Popular, Scholarly, and Trade Sources

Introduction

University-level assignments often ask you to locate Scholarly or Trade literature on your topic. While you might not have heard these terms before, telling the difference between a scholarly journal and a popular press source (like a magazine or newspaper) is actually quite easy. This chart will help you figure it out.


Criteria Popular Scholarly Trade
Purpose(Intent) To inform, entertain, or persuade about current events or popular opinion and to make money To inform, report, or make available original research, promote scholarly communication, or advance knowledge To provide news, trends, or practical information or examine problems or concerns in a particular field, trade, or industry
Audience General public Scholars, researchers, and students of specific discipline or field Practitioners of a particular field, trade, or industry
Creator Professional writers, journalists, freelance writers or creators that deal with a variety of topics regularly Scholars or researchers with extensive credentials and experience in the specific discipline or field and usually associated with a university or other organization Professionals or freelance writers or creators with experience in a particular field, trade, or industry
Language (Tone) Entertaining, non-technical language Specialized terminology or jargon from the specific discipline or field Specialized terminology or jargon used in the field or industry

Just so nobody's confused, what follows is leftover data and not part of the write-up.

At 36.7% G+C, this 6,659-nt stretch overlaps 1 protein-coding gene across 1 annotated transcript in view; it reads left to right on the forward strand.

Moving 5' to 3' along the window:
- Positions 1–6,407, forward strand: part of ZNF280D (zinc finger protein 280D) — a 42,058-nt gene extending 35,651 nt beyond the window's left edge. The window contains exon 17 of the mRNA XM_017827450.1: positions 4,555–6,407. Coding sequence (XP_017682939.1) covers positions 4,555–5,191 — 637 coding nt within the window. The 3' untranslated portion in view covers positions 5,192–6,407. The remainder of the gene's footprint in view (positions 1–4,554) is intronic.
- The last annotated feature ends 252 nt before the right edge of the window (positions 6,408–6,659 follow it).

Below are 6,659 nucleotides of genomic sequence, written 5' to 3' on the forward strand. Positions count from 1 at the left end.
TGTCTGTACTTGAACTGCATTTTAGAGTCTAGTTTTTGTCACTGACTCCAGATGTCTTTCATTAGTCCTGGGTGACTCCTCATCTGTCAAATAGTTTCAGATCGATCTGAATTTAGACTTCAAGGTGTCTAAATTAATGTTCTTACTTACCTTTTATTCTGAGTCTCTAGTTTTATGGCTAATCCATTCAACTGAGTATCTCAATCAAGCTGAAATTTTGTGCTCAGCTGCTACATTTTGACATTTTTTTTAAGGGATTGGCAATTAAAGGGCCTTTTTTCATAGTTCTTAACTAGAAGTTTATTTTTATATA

References Sources rarely cited Sources always cited Sources occasionally, but not usually cited. This depends on the publication.
Accountability Content not evaluated by experts in the field; often published or produced by commercial organizations Usually reviewed and critically evaluated by a subject expert or board of subject experts (peer review); published or produced by a scholarly organization or society (university, association, commercial enterprise, etc.) Content may be evaluated by experts in the field; often published or produced by a trade association

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Additional Questions and Help

If you tried to use this chart and continue to have problems identifying what kind of sources you are working with, you could try asking a librarian or coming to a service desk for help.

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Creative Commons License

Popular, Scholarly, and Trade Sources by C. Ferrance is licensed under a Creative Commons Attribution 4.0 International License.